I love cigars! No, not the brown cylindrical things that stink up the house and that grown men smuggle from Havana. (In this new age of detente, do they still need to smuggle them?)
No, I love edible cigars, the kind you find throughout the Mediterranean and Middle East.
On a recent visit in Turkey, we enjoyed lunch in a lush garden under a heavy canopy of trees that provided a welcome cooling shade — just the ticket after a full, and baking hot, morning at Ephesus.
Lunch was a series of small dishes called mezze, the Middle Eastern version of Spanish tapas or Italian antipasto.
What I love most about mezze, aside from the variety of flavors and textures, is that partaking of the small dishes forces us to pace ourselves. As one who is often guilty of eating too fast, mezze is a reminder of the importance of slowing down and enjoying life. And, surrounding ourselves with congenial folks creates an atmosphere conducive to conversation. Social support networks are usually made of friends and family, but while the eight other folks at our table were strangers when we first sat down, they became friends over our shared dining experience. Food served as the WD-40 to smooth the mechanics of getting to know one another.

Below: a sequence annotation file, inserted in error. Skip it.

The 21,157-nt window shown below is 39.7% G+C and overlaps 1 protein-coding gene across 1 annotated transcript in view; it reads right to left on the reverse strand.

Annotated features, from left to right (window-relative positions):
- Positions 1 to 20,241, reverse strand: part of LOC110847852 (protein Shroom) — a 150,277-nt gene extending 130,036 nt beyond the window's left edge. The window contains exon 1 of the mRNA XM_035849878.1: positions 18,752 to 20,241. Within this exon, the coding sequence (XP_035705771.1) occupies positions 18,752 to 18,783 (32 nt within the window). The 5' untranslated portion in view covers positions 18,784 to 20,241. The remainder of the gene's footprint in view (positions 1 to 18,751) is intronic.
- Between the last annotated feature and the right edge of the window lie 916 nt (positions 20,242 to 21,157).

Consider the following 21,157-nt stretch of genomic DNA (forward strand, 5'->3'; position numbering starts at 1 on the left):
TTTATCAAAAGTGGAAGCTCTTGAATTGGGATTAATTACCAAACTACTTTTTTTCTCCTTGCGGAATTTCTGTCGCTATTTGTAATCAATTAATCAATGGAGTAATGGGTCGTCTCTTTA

Although our menu that day was determined before our arrival, dining on mezze at a restaurant is also about enjoying the process of selecting the dishes. Mezze dishes use local products that highlight the wonderful natural resources of the area, and given the virtually infinite number of ways in which a few key ingredients combine to form the dishes, it could be very easy to over-order.
At our lunch we sampled hummus, several different eggplant salads, three varieties of olives, pita, and those wonderful sigara bouregi – cheese cigars. A refreshing dessert of watermelon and grapes capped off the meal.
Would that every meal were as slow and measured as that lunch in the garden.